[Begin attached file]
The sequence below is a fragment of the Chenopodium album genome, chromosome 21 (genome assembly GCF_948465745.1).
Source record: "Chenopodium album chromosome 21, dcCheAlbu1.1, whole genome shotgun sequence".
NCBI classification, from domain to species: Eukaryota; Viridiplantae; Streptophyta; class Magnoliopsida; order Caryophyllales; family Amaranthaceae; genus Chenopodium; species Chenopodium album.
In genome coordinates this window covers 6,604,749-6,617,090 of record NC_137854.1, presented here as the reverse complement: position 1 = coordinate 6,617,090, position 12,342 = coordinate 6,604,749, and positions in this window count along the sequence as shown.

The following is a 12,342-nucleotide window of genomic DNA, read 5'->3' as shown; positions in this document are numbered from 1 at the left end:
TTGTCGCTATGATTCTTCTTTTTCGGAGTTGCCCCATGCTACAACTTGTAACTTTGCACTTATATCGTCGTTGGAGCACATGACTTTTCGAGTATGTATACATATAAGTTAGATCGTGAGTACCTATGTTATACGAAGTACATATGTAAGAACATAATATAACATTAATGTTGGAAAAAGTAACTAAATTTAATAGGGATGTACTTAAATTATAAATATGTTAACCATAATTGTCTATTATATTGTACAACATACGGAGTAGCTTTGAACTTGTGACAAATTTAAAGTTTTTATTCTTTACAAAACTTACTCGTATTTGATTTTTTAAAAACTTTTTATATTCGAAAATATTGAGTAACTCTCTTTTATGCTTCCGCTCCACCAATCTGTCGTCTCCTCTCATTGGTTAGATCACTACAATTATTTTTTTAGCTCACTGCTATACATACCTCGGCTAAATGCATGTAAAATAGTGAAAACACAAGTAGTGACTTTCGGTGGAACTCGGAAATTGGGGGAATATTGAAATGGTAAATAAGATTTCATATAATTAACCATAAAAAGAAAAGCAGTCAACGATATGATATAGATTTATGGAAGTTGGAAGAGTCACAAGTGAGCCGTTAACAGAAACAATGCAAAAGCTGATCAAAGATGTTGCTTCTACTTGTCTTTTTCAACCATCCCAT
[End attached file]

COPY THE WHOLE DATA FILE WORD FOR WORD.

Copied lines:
The sequence below is a fragment of the Chenopodium album genome, chromosome 21 (genome assembly GCF_948465745.1).
Source record: "Chenopodium album chromosome 21, dcCheAlbu1.1, whole genome shotgun sequence".
NCBI classification, from domain to species: Eukaryota; Viridiplantae; Streptophyta; class Magnoliopsida; order Caryophyllales; family Amaranthaceae; genus Chenopodium; species Chenopodium album.
In genome coordinates this window covers 6,604,749-6,617,090 of record NC_137854.1, presented here as the reverse complement: position 1 = coordinate 6,617,090, position 12,342 = coordinate 6,604,749, and positions in this window count along the sequence as shown.

The following is a 12,342-nucleotide window of genomic DNA, read 5'->3' as shown; positions in this document are numbered from 1 at the left end:
TTGTCGCTATGATTCTTCTTTTTCGGAGTTGCCCCATGCTACAACTTGTAACTTTGCACTTATATCGTCGTTGGAGCACATGACTTTTCGAGTATGTATACATATAAGTTAGATCGTGAGTACCTATGTTATACGAAGTACATATGTAAGAACATAATATAACATTAATGTTGGAAAAAGTAACTAAATTTAATAGGGATGTACTTAAATTATAAATATGTTAACCATAATTGTCTATTATATTGTACAACATACGGAGTAGCTTTGAACTTGTGACAAATTTAAAGTTTTTATTCTTTACAAAACTTACTCGTATTTGATTTTTTAAAAACTTTTTATATTCGAAAATATTGAGTAACTCTCTTTTATGCTTCCGCTCCACCAATCTGTCGTCTCCTCTCATTGGTTAGATCACTACAATTATTTTTTTAGCTCACTGCTATACATACCTCGGCTAAATGCATGTAAAATAGTGAAAACACAAGTAGTGACTTTCGGTGGAACTCGGAAATTGGGGGAATATTGAAATGGTAAATAAGATTTCATATAATTAACCATAAAAAGAAAAGCAGTCAACGATATGATATAGATTTATGGAAGTTGGAAGAGTCACAAGTGAGCCGTTAACAGAAACAATGCAAAAGCTGATCAAAGATGTTGCTTCTACTTGTCTTTTTCAACCATCCCAT